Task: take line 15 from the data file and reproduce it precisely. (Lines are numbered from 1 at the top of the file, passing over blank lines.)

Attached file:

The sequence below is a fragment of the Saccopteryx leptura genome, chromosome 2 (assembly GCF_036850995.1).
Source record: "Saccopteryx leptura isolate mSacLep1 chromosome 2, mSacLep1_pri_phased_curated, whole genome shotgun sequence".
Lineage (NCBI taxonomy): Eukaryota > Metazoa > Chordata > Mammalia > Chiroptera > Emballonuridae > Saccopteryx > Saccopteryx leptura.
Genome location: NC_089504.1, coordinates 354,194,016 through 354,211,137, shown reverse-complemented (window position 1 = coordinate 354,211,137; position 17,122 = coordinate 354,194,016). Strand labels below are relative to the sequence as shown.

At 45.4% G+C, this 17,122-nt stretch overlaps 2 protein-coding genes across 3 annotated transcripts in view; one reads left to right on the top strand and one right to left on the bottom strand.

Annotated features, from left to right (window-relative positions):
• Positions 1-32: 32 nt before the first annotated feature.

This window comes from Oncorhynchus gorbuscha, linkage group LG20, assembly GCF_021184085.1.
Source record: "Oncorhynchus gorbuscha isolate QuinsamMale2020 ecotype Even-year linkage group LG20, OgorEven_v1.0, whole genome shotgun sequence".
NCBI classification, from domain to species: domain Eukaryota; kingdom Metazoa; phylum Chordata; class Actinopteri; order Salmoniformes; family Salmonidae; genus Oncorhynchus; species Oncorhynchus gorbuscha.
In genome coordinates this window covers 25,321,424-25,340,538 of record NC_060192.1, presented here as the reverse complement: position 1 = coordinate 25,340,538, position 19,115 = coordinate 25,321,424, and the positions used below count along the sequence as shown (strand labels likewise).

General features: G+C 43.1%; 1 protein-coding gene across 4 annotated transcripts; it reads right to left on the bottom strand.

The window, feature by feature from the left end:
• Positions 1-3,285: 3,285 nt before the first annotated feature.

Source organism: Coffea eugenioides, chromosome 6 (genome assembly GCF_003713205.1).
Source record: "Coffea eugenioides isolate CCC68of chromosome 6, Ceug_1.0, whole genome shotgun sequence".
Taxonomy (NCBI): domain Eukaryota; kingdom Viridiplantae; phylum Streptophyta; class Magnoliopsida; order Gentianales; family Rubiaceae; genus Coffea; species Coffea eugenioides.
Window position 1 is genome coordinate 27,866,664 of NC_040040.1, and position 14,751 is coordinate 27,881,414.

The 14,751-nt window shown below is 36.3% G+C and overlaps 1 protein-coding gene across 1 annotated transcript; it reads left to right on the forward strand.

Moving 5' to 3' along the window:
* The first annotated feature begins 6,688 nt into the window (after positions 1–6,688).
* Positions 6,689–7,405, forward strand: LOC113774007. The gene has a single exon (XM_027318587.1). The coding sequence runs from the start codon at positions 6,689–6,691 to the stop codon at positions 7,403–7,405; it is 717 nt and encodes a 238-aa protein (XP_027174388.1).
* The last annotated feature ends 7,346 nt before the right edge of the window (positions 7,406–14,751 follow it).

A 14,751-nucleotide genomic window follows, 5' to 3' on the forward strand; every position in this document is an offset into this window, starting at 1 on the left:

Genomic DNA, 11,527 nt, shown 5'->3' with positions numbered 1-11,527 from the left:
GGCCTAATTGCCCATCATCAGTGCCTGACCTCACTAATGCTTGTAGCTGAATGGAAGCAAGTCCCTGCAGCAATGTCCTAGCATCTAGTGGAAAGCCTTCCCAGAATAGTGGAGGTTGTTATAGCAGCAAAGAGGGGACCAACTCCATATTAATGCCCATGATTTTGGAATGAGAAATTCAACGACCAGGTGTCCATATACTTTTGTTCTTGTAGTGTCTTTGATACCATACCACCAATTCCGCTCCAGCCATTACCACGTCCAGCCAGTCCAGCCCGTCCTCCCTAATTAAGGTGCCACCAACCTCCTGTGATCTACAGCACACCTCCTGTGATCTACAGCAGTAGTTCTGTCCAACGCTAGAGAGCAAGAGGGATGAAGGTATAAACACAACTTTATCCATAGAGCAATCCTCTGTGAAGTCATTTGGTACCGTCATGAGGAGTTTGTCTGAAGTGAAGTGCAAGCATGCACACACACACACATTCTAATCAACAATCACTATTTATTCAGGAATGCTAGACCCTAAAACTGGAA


Source organism: Coffea eugenioides, chromosome 6 (genome assembly GCF_003713205.1).